Commissioning a new Terracotta Tiled Floor in Warwickshire

Newly built properties are not without their problems and often take a while to resolve all the snagging which occasionally extends to resolving problems with newly laid tiled floors. At this new property in the village of Malvern, and overlooked by the Malvern hills, the builders had left the Terracotta tiled kitchen floor covered in grout smears (also known as Grout Haze) following installation. They had also neglected to seal the tiles, which was actually quite fortunate in this case as they would have sealed in the grout haze, making it more difficult to remove.

Naturally, the property owner wanted the problem to be resolved as soon as possible, and for me to make the tiles easy to keep clean in future, which can be achieved by sealing the tile.

Grout Haze Removed from new Terracotta Tiles at Malvern Village

Removing Grout Haze from a Terracotta Tiled Floor

Before starting work, I made sure to fully protect any exposed woodwork with a plastic sheet covering to protect them from potential damage. I then proceeded to give the floor a thorough clean, using Tile Doctor Remove and Go to clean the floor and eradicate some stains that had been left behind as a result of the building work.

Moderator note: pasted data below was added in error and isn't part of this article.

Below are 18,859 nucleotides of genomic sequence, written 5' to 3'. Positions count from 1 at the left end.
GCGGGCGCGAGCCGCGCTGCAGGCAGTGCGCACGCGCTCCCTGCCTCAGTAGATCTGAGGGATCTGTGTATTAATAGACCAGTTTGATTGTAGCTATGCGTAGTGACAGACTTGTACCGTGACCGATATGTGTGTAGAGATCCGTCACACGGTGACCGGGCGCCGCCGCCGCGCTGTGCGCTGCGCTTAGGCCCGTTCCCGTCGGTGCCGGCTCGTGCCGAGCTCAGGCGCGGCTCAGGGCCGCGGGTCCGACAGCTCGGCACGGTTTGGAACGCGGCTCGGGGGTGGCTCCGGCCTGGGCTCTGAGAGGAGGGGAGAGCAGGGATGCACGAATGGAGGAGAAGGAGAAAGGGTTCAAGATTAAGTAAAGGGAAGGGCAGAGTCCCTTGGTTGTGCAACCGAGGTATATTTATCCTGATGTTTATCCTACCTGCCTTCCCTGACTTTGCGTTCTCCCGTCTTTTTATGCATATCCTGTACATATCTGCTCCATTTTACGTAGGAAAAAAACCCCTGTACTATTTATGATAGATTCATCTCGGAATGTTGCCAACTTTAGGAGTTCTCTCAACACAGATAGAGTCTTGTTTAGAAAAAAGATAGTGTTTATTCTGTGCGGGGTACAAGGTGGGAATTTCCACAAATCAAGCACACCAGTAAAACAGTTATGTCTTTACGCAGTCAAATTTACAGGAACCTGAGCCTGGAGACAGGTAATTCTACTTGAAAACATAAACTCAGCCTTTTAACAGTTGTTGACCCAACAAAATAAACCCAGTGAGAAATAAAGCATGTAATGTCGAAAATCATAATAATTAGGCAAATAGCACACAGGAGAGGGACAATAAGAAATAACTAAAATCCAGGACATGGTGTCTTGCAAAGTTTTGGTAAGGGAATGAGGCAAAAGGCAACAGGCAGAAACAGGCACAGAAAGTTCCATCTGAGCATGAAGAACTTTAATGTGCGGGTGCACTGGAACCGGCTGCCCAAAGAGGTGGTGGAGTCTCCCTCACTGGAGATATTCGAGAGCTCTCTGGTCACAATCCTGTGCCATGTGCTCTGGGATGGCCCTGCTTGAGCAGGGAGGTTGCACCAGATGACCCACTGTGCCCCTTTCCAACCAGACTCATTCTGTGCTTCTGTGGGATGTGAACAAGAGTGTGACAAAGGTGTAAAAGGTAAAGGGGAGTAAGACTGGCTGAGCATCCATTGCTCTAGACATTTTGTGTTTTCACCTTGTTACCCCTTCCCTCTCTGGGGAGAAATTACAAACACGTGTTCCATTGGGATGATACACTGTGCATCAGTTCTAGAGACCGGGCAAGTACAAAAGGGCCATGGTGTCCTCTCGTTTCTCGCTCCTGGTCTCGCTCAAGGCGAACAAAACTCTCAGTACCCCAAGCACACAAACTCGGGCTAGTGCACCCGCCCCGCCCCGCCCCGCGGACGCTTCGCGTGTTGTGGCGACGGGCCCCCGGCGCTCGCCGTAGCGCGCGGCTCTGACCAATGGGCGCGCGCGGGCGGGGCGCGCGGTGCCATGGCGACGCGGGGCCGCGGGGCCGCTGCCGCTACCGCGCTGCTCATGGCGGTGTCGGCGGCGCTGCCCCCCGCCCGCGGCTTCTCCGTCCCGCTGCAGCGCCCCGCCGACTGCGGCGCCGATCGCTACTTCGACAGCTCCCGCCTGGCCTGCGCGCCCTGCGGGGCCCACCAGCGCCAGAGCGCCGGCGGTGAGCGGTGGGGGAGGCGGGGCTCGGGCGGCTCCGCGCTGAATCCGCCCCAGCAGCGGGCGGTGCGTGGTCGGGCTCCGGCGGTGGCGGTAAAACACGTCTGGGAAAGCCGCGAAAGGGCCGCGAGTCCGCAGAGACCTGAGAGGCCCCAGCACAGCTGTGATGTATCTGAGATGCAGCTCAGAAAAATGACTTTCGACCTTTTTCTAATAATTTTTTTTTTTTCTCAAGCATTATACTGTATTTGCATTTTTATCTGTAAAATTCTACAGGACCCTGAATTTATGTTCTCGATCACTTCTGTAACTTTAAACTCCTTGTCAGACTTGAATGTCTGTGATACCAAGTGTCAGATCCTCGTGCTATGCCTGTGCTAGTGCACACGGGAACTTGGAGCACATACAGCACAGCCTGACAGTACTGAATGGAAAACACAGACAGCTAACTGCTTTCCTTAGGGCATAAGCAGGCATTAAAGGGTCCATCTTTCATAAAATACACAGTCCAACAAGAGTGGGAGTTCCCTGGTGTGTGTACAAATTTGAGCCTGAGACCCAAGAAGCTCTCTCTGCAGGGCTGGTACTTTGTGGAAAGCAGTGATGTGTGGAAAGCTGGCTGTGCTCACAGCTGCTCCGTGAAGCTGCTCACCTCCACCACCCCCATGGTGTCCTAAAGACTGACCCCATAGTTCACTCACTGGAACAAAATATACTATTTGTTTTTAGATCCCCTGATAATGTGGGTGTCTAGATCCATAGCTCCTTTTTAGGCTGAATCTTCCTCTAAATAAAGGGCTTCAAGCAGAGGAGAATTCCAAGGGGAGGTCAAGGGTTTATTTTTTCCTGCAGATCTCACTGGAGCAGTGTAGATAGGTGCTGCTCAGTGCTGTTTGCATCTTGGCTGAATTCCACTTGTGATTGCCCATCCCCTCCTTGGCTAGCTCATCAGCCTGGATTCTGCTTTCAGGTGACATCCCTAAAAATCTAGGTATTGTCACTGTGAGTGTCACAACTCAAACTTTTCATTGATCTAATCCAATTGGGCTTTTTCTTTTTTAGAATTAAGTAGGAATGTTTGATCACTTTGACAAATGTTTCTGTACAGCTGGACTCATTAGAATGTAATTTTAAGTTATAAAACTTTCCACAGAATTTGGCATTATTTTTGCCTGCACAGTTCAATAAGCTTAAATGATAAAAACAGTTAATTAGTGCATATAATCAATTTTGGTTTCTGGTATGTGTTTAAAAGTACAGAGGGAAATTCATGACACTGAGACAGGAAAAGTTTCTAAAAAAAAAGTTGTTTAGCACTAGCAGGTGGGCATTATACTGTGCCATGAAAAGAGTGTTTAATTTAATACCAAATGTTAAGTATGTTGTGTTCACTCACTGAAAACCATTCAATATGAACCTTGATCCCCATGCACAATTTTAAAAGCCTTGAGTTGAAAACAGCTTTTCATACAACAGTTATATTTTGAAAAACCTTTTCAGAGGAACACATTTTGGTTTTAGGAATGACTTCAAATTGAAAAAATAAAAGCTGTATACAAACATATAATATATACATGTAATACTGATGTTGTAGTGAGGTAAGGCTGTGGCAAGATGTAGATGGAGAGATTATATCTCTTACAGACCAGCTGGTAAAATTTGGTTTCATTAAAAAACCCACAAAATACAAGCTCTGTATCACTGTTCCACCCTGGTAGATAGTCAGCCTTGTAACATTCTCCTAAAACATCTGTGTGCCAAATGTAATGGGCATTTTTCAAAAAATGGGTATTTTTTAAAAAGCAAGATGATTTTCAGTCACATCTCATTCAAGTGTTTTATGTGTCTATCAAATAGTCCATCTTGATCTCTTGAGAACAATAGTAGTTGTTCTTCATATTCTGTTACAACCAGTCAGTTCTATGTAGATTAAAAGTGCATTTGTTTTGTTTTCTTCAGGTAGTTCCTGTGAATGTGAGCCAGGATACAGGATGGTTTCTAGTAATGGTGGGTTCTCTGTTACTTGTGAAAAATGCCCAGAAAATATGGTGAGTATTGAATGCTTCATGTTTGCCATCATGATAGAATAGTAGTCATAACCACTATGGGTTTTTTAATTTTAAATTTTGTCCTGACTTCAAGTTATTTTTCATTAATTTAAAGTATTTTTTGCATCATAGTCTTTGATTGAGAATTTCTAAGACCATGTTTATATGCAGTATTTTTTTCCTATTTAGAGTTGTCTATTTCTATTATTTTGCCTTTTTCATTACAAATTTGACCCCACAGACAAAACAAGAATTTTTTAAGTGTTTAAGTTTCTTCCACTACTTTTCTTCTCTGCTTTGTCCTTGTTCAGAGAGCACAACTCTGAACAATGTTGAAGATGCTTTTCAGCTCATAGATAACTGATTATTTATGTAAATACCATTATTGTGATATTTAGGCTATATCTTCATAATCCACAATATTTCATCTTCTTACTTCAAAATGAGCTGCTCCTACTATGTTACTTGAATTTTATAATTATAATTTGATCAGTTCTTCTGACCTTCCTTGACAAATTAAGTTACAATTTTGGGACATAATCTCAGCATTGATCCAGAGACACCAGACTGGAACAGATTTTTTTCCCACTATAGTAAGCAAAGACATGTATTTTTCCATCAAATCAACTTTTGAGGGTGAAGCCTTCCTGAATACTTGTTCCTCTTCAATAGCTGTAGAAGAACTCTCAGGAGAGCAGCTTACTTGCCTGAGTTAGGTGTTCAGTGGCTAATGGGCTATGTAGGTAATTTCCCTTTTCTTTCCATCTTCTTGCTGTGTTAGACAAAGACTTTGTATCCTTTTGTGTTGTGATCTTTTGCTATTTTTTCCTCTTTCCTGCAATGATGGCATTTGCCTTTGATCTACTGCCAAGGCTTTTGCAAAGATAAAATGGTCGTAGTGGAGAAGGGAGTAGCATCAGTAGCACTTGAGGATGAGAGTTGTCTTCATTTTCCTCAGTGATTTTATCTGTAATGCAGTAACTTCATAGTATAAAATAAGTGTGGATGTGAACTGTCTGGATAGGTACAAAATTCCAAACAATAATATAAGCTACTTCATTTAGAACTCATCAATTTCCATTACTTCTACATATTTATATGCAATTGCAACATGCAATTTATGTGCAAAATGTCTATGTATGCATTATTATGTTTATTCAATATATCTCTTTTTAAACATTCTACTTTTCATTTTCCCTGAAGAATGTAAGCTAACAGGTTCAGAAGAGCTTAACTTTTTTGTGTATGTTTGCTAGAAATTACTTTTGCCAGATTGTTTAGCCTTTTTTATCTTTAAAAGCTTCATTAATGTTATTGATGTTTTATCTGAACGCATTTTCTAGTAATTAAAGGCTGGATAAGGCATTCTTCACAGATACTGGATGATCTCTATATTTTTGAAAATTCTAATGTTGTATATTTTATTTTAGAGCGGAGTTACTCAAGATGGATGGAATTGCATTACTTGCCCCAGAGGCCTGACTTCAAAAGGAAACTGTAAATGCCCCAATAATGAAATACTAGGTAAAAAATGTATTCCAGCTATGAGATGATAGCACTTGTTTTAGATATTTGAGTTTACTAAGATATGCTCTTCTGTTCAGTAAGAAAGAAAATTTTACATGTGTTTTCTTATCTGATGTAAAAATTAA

Grout Haze Removed from new Terracotta Tiles at Malvern Village Grout Haze Removed from new Terracotta Tiles at Malvern Village

Next, I paid special attention to the grout, where the very visible problem of grout haze had arisen. To neutralise these smears I used Tile Doctor Grout Clean Up, a concentrated phosphoric acid cleaner that can also remove alkaline mineral deposits and efflorescence. Grout Clean Up is only to be used on acid resistant stone, as sensitive stone can suffer from irreparable etching if it comes into contact with the product.

Once completely clean and free of grout smears the floor was thoroughly rinsed with water to remove any trace of product and then dried as much as possible with a wet vacuum, afterwards an air mover was installed to speed up the drying process.

Sealing a Terracotta Tiled Floor

Later that afternoon the floor was dry and I was able to apply a sealer. To do this I opted to use several coats of Tile Doctor Seal and Go Extra, a topical, fully breathable sealer that works really well on Terracotta.

Grout Haze Removed from new Terracotta Tiles at Malvern Village

The sealer builds up a layer of protection on the surface of the tiles, protecting against ingrained dirt and stains. Seal and Go Extra also provides a high quality sheen finish which really did well to enhance the look of the Terracotta.

Grout Haze Removed from new Terracotta Tiles at Malvern Village

The property owner was exceptionally pleased with the results, and to have this problem dealt with quickly and efficiently, additionally the sealer will ensure the Kitchen floor is easy to keep clean in the future.
Source: Terracotta Tile Cleaning and Maintenance Service in Warwickshire

Reviatlising a Faded and Dirty Terracotta Conservatory Floor